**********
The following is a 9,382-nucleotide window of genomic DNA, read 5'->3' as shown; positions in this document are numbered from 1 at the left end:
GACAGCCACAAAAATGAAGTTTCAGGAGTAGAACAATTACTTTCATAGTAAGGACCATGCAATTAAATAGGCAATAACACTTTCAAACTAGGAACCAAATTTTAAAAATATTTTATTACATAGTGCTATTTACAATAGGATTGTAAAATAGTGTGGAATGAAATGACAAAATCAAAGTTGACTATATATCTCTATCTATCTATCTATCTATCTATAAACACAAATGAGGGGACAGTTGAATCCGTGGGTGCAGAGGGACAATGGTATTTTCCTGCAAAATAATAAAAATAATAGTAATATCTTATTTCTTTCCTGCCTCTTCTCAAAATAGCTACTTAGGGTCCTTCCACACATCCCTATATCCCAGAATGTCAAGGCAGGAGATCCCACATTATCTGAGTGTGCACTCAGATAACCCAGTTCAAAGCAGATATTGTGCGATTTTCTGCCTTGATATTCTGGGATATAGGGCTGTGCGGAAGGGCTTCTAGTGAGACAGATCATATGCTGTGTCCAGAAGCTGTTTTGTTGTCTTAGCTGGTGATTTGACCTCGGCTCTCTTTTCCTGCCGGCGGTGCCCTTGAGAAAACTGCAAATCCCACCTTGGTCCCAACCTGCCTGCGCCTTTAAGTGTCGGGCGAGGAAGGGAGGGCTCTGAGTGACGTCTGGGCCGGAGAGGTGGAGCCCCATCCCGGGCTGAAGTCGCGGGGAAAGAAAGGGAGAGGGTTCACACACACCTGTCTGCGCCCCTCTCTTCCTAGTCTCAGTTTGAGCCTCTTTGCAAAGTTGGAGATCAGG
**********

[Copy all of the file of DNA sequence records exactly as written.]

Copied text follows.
The following is a 9,382-nucleotide window of genomic DNA, read 5'->3' as shown; positions in this document are numbered from 1 at the left end:
GACAGCCACAAAAATGAAGTTTCAGGAGTAGAACAATTACTTTCATAGTAAGGACCATGCAATTAAATAGGCAATAACACTTTCAAACTAGGAACCAAATTTTAAAAATATTTTATTACATAGTGCTATTTACAATAGGATTGTAAAATAGTGTGGAATGAAATGACAAAATCAAAGTTGACTATATATCTCTATCTATCTATCTATCTATCTATAAACACAAATGAGGGGACAGTTGAATCCGTGGGTGCAGAGGGACAATGGTATTTTCCTGCAAAATAATAAAAATAATAGTAATATCTTATTTCTTTCCTGCCTCTTCTCAAAATAGCTACTTAGGGTCCTTCCACACATCCCTATATCCCAGAATGTCAAGGCAGGAGATCCCACATTATCTGAGTGTGCACTCAGATAACCCAGTTCAAAGCAGATATTGTGCGATTTTCTGCCTTGATATTCTGGGATATAGGGCTGTGCGGAAGGGCTTCTAGTGAGACAGATCATATGCTGTGTCCAGAAGCTGTTTTGTTGTCTTAGCTGGTGATTTGACCTCGGCTCTCTTTTCCTGCCGGCGGTGCCCTTGAGAAAACTGCAAATCCCACCTTGGTCCCAACCTGCCTGCGCCTTTAAGTGTCGGGCGAGGAAGGGAGGGCTCTGAGTGACGTCTGGGCCGGAGAGGTGGAGCCCCATCCCGGGCTGAAGTCGCGGGGAAAGAAAGGGAGAGGGTTCACACACACCTGTCTGCGCCCCTCTCTTCCTAGTCTCAGTTTGAGCCTCTTTGCAAAGTTGGAGATCAGG